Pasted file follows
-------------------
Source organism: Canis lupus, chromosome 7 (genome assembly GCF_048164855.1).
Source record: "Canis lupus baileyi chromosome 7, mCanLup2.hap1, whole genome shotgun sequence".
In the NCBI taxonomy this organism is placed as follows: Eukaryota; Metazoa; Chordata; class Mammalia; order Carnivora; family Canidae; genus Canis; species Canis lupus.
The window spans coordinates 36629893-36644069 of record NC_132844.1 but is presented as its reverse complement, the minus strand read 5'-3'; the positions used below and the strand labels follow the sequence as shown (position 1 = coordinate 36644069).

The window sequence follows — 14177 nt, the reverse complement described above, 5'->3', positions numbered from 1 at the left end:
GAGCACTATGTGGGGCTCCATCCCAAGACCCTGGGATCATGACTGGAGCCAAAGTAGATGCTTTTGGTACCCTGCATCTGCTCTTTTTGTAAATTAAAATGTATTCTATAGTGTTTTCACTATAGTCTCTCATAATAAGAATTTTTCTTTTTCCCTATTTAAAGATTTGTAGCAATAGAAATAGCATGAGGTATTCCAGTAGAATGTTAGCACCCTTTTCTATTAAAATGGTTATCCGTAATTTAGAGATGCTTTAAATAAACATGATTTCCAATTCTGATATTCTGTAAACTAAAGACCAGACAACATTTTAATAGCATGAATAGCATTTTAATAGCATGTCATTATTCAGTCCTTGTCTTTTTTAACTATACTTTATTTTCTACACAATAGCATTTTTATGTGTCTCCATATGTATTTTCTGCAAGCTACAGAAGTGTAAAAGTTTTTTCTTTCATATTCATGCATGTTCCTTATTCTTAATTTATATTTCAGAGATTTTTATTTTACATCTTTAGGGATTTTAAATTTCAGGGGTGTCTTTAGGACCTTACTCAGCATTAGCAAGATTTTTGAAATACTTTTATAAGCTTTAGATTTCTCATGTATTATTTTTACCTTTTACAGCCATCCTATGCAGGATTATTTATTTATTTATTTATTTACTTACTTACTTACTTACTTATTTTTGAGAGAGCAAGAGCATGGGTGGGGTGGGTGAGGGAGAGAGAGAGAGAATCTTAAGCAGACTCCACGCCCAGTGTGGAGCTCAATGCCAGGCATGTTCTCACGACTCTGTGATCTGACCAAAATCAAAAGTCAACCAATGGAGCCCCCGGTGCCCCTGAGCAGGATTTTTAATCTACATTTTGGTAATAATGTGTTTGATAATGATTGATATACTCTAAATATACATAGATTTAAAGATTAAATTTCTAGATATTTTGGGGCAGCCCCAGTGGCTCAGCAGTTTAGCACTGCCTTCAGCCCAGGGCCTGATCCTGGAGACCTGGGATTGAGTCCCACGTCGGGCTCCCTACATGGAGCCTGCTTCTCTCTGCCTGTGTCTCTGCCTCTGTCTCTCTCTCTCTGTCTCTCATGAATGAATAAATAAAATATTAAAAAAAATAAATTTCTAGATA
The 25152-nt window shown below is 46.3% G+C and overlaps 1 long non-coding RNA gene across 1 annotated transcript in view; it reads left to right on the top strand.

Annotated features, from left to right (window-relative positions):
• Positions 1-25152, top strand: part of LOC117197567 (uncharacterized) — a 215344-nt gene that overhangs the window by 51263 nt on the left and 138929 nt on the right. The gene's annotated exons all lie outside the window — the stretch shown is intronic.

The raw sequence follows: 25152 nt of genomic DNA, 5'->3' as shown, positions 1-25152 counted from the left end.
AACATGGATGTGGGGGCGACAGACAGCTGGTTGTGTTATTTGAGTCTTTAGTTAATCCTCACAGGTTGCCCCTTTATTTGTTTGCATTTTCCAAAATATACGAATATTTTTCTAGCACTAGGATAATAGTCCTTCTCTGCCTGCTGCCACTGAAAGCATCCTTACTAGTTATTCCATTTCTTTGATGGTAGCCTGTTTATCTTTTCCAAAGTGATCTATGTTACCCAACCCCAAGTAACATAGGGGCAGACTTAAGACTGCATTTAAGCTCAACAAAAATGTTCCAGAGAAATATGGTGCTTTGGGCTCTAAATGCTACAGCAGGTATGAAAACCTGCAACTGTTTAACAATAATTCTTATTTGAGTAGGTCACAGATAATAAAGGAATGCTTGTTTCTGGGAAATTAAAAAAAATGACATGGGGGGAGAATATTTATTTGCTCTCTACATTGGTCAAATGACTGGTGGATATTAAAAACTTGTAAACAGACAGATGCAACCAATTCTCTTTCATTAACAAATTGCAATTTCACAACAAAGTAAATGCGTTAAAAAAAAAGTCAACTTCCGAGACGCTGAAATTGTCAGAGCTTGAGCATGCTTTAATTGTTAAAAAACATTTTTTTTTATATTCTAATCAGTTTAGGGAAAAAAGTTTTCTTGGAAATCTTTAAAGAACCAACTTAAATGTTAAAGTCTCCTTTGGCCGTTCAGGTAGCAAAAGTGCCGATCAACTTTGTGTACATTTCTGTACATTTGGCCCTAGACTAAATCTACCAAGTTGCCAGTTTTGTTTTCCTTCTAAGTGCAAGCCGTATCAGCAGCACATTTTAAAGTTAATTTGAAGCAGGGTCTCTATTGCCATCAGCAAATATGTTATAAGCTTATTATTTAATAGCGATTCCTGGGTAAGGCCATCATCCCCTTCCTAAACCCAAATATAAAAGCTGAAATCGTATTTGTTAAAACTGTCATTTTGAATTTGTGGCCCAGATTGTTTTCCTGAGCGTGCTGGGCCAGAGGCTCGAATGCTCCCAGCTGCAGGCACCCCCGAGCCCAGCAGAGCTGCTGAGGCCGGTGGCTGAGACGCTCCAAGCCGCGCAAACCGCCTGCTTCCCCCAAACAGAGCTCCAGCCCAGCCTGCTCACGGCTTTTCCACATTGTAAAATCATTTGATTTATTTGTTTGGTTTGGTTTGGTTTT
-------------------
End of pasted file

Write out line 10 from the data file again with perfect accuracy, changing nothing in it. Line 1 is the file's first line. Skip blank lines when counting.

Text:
The raw sequence follows: 25152 nt of genomic DNA, 5'->3' as shown, positions 1-25152 counted from the left end.